Paper, the equity paper, is proving to be too cheap. The companies themselves don't need to be public. The money is there to take them private and then just bring them public again for big dollars, as you can't have a much more hapless set of multiples to earnings than we have.
I want to cut back to the fallacy of the market for a second. When I look at the valuations of
Polo Ralph Lauren
and then look at the valuations of
, I am embarrassed by our markets. How can you pay 30 and 26 times earnings for what could be fads, and 8 times earnings for what could be a multi-year move to revaluate equities for which Goldman -- not Ralph Lauren or Coach -- is at the fulcrum? Goldman's a banker to the world, not a residential lender to deadbeats.
I select Goldman because, now that the steel stocks have ramped, it is the lowest multiple I have on my screen. This is a travesty, and one that I see being corrected right now, along with some of the revaluations of industrial companies that are more plays on the world than on our economy.
This revaluation is playing out right under our noses. We have been going up for quite a while now. We are making a mockery of those who sold at the bottom or those who told us that any number of ironies -- hedge funds going public, buyout funds going public, bubbles being burst in housing, yet no effect on the markets but it will be felt soon -- should make us sell.
I am thinking that if this is the case, we are going to start taking out some very exciting levels.
Of course, it will be important for most people not to talk about, particularly the people living in the post-2000 world where cheerleading allegedly crushed savings (I would point to margin debt and a lack of diversification as the more germane culprits), but this could be the real deal.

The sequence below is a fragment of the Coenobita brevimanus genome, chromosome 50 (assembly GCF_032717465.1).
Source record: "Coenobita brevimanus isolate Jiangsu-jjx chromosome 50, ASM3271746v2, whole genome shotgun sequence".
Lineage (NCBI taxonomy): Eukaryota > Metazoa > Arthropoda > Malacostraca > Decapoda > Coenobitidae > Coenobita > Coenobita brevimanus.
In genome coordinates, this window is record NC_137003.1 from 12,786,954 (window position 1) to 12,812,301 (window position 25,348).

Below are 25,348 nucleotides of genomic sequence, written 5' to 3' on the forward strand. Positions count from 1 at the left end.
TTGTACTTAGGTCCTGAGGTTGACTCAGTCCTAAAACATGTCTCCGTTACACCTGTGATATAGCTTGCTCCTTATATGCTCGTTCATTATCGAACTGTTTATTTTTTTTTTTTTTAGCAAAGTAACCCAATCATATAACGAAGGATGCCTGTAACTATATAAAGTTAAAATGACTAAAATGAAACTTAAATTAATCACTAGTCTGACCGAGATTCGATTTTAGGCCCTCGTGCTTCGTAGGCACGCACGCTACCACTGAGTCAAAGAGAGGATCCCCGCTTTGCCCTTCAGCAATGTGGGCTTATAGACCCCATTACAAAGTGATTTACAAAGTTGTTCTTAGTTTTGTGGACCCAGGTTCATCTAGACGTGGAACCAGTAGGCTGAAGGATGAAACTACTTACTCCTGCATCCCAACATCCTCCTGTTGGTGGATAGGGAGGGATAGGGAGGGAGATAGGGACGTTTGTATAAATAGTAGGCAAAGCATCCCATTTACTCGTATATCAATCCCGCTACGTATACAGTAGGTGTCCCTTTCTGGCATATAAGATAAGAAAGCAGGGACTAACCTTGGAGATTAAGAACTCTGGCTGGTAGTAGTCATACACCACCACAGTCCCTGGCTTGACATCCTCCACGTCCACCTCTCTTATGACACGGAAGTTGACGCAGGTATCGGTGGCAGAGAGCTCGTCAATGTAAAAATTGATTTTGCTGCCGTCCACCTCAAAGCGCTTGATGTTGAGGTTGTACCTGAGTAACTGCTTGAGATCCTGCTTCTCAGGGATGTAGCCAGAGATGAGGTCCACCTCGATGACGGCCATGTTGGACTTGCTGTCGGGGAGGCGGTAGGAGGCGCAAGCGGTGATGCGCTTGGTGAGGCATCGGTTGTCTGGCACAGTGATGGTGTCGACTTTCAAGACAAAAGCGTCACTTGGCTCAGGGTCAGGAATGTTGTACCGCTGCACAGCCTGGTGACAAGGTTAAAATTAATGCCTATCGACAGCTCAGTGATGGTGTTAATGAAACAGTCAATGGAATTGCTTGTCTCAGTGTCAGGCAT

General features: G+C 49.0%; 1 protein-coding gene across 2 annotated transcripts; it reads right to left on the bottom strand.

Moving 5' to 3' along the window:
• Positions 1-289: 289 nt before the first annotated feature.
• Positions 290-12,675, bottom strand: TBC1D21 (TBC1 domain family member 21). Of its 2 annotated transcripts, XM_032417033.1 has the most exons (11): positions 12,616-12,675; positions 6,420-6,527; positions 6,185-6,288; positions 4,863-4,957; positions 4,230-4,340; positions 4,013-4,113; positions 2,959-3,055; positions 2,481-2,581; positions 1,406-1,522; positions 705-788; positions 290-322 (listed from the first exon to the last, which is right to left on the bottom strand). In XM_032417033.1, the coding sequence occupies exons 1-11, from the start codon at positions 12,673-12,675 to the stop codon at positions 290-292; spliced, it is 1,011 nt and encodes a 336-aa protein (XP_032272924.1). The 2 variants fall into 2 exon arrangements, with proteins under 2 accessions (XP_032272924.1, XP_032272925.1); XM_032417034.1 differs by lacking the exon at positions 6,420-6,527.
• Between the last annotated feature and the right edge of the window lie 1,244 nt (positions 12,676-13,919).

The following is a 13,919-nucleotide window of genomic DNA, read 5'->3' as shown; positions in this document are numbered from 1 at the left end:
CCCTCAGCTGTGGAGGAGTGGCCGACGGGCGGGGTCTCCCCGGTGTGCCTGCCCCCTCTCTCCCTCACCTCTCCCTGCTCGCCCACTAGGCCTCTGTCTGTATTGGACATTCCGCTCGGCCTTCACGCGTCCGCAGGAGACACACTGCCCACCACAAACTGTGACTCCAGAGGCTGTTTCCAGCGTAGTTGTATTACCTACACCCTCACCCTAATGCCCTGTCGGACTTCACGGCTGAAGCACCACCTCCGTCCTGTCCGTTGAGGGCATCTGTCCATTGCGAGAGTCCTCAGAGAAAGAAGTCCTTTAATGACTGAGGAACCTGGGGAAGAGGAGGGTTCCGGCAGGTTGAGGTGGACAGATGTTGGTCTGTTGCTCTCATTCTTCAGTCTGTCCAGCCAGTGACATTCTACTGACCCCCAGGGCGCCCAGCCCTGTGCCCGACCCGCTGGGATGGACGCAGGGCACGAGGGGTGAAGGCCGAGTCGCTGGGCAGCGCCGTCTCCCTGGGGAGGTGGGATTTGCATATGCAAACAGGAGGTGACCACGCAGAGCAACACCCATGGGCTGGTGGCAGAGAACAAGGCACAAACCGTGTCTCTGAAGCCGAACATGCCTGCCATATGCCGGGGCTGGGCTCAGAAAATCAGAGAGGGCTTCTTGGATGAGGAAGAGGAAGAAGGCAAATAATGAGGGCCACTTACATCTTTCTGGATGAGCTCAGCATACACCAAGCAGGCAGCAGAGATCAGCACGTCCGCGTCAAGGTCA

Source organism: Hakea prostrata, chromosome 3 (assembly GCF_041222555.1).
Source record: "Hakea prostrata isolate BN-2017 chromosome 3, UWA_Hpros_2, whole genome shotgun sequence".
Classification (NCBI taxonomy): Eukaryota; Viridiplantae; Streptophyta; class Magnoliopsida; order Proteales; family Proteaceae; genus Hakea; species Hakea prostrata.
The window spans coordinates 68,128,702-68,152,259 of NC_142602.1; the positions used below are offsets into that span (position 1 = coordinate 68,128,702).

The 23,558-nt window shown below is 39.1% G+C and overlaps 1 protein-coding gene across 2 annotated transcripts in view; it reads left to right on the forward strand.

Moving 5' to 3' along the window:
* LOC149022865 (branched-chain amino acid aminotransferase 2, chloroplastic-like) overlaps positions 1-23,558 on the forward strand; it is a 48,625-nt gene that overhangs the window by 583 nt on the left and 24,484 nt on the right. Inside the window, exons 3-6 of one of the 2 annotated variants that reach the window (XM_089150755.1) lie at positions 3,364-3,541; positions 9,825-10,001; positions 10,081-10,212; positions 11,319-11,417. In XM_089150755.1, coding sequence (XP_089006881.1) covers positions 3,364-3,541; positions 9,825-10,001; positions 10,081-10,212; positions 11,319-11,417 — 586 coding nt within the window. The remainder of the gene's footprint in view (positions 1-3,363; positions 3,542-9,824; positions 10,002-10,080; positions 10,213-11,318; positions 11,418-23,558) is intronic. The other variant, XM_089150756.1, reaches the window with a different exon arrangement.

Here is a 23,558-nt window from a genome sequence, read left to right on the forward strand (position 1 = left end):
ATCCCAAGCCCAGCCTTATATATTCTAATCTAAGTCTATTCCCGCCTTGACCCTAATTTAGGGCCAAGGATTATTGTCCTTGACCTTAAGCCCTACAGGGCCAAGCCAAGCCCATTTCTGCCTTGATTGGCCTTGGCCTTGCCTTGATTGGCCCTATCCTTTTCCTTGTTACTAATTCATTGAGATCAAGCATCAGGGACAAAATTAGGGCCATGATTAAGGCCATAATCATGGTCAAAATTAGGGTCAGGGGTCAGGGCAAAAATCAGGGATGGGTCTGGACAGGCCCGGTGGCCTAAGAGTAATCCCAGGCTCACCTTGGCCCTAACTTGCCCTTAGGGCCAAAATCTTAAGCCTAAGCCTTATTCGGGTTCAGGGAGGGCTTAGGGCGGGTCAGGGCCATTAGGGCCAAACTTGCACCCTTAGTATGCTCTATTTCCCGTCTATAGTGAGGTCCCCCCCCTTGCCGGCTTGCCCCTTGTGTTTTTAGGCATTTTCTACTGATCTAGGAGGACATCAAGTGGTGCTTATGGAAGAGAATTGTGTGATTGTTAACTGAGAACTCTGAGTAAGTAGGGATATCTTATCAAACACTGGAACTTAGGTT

And if it is, the scale out has to be much slower than I would normally countenance.
Uh-oh, real cardinal sin here: It's quite exciting.
At the time of publication, Cramer was long Goldman Sachs.
The Next Obvious Short-Killer
Originally published on 4/17/2007 at 11:33 a.m.
We would always be worried about it being too easy when I was at my hedge fund.
? Was that so hard?
? What were we thinking selling that at $195? Did anyone really think that
wouldn't come back when the insider selling let up, which it seems to for a day or two?
This market is a short-killer because it is
. Once some factors were priced in -- inflation and the subprime chaos -- anything good would trigger a monster rally.
Let's take the case of
. How could people
have covered on these the moment that
said things were OK? Moody's is levered to leverage buyout bonds,
residential mortgage bonds, although the latter will live again as repackaged bonds with an equity kicker.
I'm glad I
told you about Moody's and McGraw-Hill Monday. Hope you did them. I have the next one:
Let me reiterate that MGIC, which didn't go down on that last quarter -- one that was just plain toxic -- will now explode to the upside for the same reason that the ancillary plays like Moody's and McGraw-Hill exploded.
My level of conviction? I would buy the
60 calls. One call, and you have 5 points to the upside.
Who wouldn't take that risk reward?
OK, let's get over it. It wasn't a meltdown. It was just a series of corrupt companies writing bad loans and thinking they could get away with it. If it were a "meltdown," wouldn't
have taken out its low? ... Some fun stuff
on video with James Altucher about who taught me to buy down. Never talked about that before. ... There's almost no open interest in the